Waypoint Insurance - Risk & Business Magazine Waypoint Insurance Summer 2020 Magazine - Page 23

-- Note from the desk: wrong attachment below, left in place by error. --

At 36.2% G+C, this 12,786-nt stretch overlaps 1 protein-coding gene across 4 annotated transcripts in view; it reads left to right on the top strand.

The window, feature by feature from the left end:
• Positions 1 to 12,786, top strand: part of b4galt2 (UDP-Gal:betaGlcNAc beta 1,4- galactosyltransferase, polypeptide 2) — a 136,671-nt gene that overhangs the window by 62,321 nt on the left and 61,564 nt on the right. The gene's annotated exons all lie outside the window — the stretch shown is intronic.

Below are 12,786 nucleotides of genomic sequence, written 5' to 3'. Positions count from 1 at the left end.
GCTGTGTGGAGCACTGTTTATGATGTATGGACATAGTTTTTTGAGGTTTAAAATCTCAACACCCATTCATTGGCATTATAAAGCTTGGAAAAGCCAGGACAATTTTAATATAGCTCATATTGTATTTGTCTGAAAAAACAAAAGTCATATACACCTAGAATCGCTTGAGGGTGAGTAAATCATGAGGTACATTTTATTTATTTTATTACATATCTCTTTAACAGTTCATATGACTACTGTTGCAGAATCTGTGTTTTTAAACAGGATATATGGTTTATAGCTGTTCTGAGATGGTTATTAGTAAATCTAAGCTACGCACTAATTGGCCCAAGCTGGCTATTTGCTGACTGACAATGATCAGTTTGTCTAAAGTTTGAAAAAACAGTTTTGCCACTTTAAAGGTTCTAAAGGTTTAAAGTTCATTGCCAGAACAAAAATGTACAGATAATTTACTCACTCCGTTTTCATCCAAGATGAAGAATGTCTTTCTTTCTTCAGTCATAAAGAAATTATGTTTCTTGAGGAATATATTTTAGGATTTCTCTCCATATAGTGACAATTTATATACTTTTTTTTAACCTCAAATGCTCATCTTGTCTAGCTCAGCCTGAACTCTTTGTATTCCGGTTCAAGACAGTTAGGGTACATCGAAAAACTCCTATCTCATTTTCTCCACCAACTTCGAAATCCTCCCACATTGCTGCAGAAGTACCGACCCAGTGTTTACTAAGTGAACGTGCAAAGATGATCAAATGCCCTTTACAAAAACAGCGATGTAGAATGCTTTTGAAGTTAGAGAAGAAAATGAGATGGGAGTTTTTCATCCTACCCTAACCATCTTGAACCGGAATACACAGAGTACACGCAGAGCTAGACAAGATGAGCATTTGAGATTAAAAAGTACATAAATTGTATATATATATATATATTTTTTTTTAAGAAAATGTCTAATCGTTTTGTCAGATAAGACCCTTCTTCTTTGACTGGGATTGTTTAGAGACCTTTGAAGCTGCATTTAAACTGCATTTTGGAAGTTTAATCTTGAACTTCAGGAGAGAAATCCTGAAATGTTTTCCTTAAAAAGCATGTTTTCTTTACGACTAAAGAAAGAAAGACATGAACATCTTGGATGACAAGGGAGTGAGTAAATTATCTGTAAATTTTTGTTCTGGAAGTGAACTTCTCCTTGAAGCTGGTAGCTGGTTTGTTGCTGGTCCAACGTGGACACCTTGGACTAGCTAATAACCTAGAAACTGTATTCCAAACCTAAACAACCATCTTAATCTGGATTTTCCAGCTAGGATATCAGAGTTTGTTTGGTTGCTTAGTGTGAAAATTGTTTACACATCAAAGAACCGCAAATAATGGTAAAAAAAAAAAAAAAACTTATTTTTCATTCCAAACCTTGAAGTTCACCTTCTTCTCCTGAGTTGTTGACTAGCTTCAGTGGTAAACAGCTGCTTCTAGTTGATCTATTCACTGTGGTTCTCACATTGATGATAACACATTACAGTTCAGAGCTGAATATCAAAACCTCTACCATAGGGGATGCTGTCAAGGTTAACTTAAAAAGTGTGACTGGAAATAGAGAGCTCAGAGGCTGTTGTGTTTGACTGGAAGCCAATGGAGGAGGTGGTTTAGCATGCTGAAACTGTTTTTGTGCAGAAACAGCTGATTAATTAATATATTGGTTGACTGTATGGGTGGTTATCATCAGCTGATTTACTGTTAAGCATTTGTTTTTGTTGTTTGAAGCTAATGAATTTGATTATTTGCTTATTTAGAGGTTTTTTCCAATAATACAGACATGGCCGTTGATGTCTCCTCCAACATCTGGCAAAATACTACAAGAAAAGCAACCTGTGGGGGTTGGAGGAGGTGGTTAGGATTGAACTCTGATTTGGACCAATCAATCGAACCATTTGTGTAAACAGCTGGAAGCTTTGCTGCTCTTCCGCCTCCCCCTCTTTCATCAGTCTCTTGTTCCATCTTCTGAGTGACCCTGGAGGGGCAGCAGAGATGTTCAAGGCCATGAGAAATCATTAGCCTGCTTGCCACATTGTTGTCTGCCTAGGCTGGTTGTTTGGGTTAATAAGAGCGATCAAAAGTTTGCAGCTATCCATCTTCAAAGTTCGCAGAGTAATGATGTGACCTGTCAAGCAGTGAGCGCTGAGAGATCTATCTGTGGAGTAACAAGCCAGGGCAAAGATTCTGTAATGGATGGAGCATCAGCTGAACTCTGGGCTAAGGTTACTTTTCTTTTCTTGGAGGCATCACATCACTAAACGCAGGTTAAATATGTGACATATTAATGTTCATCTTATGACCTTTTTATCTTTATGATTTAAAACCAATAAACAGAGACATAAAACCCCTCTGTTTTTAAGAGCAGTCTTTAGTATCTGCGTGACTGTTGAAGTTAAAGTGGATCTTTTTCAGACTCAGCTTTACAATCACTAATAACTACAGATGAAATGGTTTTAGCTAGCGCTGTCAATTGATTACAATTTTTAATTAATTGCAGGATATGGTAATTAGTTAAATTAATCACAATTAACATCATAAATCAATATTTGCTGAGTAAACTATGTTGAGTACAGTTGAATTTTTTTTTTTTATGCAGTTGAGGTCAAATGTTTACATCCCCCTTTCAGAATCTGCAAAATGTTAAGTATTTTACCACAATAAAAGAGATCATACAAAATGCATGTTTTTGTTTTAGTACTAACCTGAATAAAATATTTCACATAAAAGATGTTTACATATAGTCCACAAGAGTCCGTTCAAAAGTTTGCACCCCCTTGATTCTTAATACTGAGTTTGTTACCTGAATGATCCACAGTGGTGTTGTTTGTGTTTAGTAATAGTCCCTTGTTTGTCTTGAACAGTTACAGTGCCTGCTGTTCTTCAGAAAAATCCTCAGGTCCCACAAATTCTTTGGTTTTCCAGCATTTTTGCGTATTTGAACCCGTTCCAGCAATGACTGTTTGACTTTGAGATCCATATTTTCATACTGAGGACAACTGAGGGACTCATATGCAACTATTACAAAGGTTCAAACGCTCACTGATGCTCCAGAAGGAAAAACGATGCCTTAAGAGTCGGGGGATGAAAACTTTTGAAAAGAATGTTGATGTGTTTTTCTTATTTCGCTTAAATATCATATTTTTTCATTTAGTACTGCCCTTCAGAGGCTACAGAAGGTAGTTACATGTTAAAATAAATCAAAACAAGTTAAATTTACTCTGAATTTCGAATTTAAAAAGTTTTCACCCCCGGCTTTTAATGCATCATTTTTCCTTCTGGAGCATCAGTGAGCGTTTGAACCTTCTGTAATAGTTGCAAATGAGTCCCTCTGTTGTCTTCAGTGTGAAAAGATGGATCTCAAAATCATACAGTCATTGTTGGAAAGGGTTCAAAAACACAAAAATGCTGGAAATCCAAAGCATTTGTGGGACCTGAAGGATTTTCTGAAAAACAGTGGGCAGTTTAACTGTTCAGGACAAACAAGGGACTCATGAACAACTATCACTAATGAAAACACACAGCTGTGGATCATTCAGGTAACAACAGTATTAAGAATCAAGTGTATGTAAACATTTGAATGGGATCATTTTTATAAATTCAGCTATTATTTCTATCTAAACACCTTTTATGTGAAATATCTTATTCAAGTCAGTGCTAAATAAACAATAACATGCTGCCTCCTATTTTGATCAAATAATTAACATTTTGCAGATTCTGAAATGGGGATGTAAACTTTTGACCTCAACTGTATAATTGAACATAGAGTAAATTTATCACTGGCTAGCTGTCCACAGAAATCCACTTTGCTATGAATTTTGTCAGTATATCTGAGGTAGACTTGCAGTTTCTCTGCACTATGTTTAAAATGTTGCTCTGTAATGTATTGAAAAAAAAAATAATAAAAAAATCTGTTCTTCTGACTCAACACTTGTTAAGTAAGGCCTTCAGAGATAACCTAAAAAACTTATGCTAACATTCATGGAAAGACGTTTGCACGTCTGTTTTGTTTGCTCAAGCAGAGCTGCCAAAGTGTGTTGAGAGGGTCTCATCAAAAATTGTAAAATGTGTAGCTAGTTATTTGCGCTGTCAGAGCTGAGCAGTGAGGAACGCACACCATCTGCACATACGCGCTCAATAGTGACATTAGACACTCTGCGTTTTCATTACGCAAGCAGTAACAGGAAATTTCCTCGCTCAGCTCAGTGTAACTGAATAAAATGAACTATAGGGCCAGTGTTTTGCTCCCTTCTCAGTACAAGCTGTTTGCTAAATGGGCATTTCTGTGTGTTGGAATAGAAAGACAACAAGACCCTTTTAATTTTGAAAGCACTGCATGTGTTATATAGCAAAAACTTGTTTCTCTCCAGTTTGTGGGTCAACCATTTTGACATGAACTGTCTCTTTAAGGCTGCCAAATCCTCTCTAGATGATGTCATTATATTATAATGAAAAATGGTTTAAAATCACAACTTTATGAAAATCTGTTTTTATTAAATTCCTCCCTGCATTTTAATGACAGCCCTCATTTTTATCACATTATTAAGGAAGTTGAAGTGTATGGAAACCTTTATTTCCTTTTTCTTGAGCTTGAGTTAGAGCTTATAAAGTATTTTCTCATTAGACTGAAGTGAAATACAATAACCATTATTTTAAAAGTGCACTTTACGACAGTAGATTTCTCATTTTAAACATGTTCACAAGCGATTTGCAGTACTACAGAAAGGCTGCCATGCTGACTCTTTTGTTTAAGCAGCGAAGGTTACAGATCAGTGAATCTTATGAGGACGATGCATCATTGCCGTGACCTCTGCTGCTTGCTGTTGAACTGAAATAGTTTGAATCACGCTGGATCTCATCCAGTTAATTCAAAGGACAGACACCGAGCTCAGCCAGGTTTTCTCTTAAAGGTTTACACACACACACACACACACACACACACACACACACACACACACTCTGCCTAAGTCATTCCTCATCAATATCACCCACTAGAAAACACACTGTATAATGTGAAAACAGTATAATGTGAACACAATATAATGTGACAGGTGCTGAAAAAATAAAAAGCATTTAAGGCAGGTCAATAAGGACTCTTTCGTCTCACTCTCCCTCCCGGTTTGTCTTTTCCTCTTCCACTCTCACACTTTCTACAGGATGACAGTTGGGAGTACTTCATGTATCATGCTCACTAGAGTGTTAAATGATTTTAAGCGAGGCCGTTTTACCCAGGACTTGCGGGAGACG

GAIN MORE SUCCESS 2. HAVE A FAILURE BUDGET Set aside money for failure? Am I joking? No, I’m not! Set aside money for failure. Maybe it sounds odd. But come up with a figure that you can use just to try random stuff. Assume it will fail! But try it anyway. Maybe $20 at an oyster bar, $200 for a boxing class, or $1,000 to go to a distant music festival. If it works for you to use an absolute number, great. That’s perfect. But if you’re not exactly a budgeter, I also have a mental model I use in my life that can be a simple way to think about this. It involves deciding what figure game you’re in. Call it the Number of Figures Game. Let me explain. When I was a kid and I started my first few websites, I was in the two-figure game. Ten dollars to buy a URL? Well, that expense was approved. But nothing else was! I knew I was in the two-figure game because I had no money. What was my failure budget? Anything that cost two figures. When I started 1000 Awesome Things, I moved to the three-figure game. I was a grown-up now. I had a job. I figured that if I wanted to try something, try anything, and it cost three figures or less—I would do it. These days my podcast 3 Books is an example of me spending my failure budget. I really wanted to make a podcast that was ad free, sponsor free, commercial free, and just a piece of beautiful art. To me, anyway. So I spend around $5,000 a year making it. Flying to interview guests, production costs, recording equipment. It’s a fourfigure “failure budget expense” that I love spending every year. Why? Because it’s vastly improved my learning rate, too. Can you keep moving up? Sure. How high can you go? Well, if you’re a hip-hop star or tech billionaire, maybe you’re in the sevenfigure game. The number depends on you. Your comfort level. Your risk tolerance. My goal isn’t to tell you how many figures you should plan to spend on failures. It’s to give you a mental model you can apply in your life to accelerate your loss rate and therefore accelerate your win rate. 3. COUNT YOUR LOSSES We always hear people say, “Count your blessings.” But you know what we never count? Our failures. Our losses. The times we hit the ground. When we look at our flops, we’re really giving ourselves credit for all the learning and stamina and resilience baked into those moments when we made ourselves a little stronger. One exercise we do in my family now is going around the dinner table every night playing a game called Rose, Rose, Thorn, Bud. Roses are gratitudes or highlights, thorns are flops or failures, and buds are things we’re looking forward to. Even though the research on gratitude points to writing down five things you’re grateful for as a path to a healthier mind and body, what we find is that including the ‘thorn’ in the practice actually helps us even more. Why? Because it helps us slowly work against the natural muscle of “less failure equals more success” and train our brains to find the lessons and learnings that come from defeat or setbacks. Counting up our losses and taking pride in our failures is really hard. Really, really hard. We are taught to hide failure, feel ashamed of it. And here we are talking about wearing them as badges of honor. What are some other ways to do it? If you keep a journal, try writing down your successes and your flops. Be honest, and count your failures as they happen. Be kind to yourself by giving yourself credit for each one. In a corporate setting, it means leaving the gaps on your resume or your LinkedIn profile. Even accentuating them by sharing your travels while you were between jobs or the six months you took off to be with your daughter after her second miscarriage. These failures, through the lens of a wise recruiter, actually strengthen who you are. This is really hard for most people to do. But people can’t tiptoe around all their past failed relationships when they get into a new one. I’m not saying they should lay them out on the first date like a display case of painted ceramics. We don’t want to confuse counting failures with plain poor judgment! What I’m saying is that once you’ve built trust in a relationship, then lay them out. Be honest and share what you learned from each one. So, yes, indeed, fail more, fail faster, fail better! Doing so helps us move forward by accelerating our learning rate and being more connected and honest. Now go use these three simple tactics to start. + Neil Pasricha is the New York Times-bestselling author of The Happiness Equation and The Book of Awesome series, which has been published in 10 countries, spent over five years on best-seller lists, and sold over a million copies. Pasricha is a Harvard MBA, one of the most popular TED speakers of all time, and after 10 years heading Leadership Development at Walmart he now serves as Director of The Institute for Global Happiness. He has dedicated the past 15 years of his life to developing leaders, creating global programs inside the world’s largest companies and speaking to hundreds of thousands of people around the globe. GlobalHappiness.com 23